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Why would an American men be upset?

A British that got pregnant in the United States, gives birth to her child in the United Kingdom, because she is able to obtain a more favorable, paternity, child custody and child support court order in the British legal system, than in the legal system in United States. The British mother will not allow her child that is born in the United Kingdom to visit the United States before child custody ends at age 18, because she does not want to abide by United States law regarding paternity and child custody.

If you're overseas and pregnant, and not 1000% confident that you'll always want to live in the overseas country, consider very seriously getting out of there now. If your baby is born overseas, whether in Sweden or Saudi Arabia, the child's "habitual residence" for purposes of the Hague Convention will be Sweden or Saudi Arabia - and that can create terrible problems if you want to take your baby "back home."

Before you move overseas, realize that if you have children in a new country you may find yourself trapped there. An example: Angie the American and Gus the Greek (from Cyprus) moved to Cyprus with their baby. Life in Cyprus didn't work out for Angie. In fact, she hates it there. But Gus refuses to leave and he refuses to allow Angie to take the baby back to the States to live. Since both Cyprus and the U.S. are parties to the Hague Convention on the Civil Aspects of International Child Abduction, Angie will be in big trouble if she takes the child back to the States without Gus' permission. Angie wishes she had consulted an international family lawyer before she moved overseas. Now she's stuck there.

"There is often a legal vacuum that encourages one parent to take children away from the other, and to deprive the children of access to the other parent," Morley says. "It not only hurts foreign parents [if the Chinese partner takes the child to China], it also hurts Chinese parents living in China because if the other parent takes their child to a foreign country from China, the courts in that foreign country are unable to order the child's return to China under the terms of the convention."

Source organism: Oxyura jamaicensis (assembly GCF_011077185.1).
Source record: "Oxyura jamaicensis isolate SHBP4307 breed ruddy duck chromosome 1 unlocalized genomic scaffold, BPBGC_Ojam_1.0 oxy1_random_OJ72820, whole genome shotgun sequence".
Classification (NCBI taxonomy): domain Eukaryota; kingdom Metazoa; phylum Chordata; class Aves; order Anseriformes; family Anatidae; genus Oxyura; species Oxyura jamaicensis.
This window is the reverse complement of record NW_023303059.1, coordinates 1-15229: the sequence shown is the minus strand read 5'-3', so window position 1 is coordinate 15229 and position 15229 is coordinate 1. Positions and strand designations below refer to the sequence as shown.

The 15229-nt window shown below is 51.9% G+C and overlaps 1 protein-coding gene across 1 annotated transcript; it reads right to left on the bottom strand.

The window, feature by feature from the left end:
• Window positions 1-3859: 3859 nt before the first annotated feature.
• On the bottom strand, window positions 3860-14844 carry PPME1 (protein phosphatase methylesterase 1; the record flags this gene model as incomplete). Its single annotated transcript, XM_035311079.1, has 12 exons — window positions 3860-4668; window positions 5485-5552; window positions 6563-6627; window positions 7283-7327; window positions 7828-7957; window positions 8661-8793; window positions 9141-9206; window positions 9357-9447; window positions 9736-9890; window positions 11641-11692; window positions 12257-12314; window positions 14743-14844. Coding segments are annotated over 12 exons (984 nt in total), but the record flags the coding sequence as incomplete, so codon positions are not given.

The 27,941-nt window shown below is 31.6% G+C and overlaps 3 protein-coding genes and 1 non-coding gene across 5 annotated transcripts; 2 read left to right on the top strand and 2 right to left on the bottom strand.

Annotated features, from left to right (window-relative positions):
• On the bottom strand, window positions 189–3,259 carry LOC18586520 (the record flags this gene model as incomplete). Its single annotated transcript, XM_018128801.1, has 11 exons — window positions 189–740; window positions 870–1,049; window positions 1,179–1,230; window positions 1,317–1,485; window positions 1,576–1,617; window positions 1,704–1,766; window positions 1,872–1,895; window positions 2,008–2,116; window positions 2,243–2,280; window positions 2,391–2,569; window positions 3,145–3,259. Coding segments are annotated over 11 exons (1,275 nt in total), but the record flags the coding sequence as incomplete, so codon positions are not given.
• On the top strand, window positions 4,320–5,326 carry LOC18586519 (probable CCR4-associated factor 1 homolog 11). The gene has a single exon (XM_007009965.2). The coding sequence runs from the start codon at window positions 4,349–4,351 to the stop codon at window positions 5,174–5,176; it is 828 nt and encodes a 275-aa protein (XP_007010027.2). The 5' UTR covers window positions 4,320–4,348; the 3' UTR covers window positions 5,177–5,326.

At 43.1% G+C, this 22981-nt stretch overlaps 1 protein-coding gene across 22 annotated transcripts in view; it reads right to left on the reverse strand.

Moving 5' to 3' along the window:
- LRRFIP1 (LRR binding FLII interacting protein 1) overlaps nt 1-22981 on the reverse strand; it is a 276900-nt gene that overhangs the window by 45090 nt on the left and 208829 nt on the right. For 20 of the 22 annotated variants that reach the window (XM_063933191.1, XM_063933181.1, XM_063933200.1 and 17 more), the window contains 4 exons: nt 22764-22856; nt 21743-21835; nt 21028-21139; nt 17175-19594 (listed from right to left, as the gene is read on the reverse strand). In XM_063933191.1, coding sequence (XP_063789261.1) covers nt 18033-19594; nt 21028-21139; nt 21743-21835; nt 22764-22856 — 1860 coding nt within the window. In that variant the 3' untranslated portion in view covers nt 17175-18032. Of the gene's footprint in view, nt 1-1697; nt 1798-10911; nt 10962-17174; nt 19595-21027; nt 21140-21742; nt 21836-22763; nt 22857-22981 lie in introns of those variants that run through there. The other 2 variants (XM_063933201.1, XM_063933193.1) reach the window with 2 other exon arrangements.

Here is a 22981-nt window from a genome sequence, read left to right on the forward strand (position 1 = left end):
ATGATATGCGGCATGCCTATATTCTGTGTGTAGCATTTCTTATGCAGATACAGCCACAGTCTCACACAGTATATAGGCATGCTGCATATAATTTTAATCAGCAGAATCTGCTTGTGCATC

Forum shopping is the informal name given to the practice adopted by some litigants to have their legal case heard in the court thought most likely to provide a favorable judgment. Some jurisdictions have, for example, become known as "plaintiff-friendly" and so have attracted litigation even when there is little or no connection between the legal issues and the jurisdiction in which they are to be litigated.

Examples include the attraction of foreign litigants to the United States due to its expansive acceptance of personal jurisdiction and favorable litigation climate, and the United Kingdom for its stricter defamation laws.

The term has become adopted in a wider context for the activity of repeatedly seeking a venue or willing listener for a concern, complaint or action, until one is found.

A U.S. district court judge called it correctly when he insisted that [i]n reality, every litigant who files a lawsuit engages in forum shopping when he chooses a place to file suit. International family lawyers work to assist their clients in that process.

In one case, a court expressly acknowledged that the plaintiff had chosen to move to the state in order to benefit from the liberal divorce laws in that state. The court found that was perfectly appropriate and did not justify a stay or dismissal of the case.

On the other hand, forum shopping is generally seen as particularly inappropriate when it is intended to secure a more sympathetic forum in a child custody case. Indeed, courts have found that the Hague Abduction Convention was designed to deter parents from engaging in international forum shopping in custody cases. Specifically, the Hague Convention attempts to prevent situations in which a parent dissatisfied with current custodial arrangements flees with the child to another country to re-litigate the merits of custody and to obtain a more favorable custody order.

seems like you answered your own questions with all the information you included here.  Why would any man be upset?  That can vary as much as anything else, we are all individuals, some know what they are getting into and some not.  If you are having a child with a citizen from another country, you had better find out what the laws regarding paternity, child support and custody issues that are unique to each country.  If you did not bother to find out, you have no excuse to be upset.


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Marcos Torres


I can answer many questions regarding child development, best practices in child care and the fathers role in his children's development.


10 years as a child protective services investigator, 10 years administrator of a residential nonprofit program for developmentally disabled adults and children, 2 years working with parents facilitating a parenting group of first time parents with my wife using the MELD curriculum in the early 80's. Co-wrote and Administered a fatherhood grant working with young fathers and incarcerated fathers. Ran a fatherhood program in a Texas State jail and was Director of Incarcerated Programs for the National Fatherhood Initiative for a year and a half. I also raised two children now 22 and 26 who have excelled academically which I believe is from our learning the best practices in child rearing from the start.

BA in Social work in 1980 from New Mexico State University

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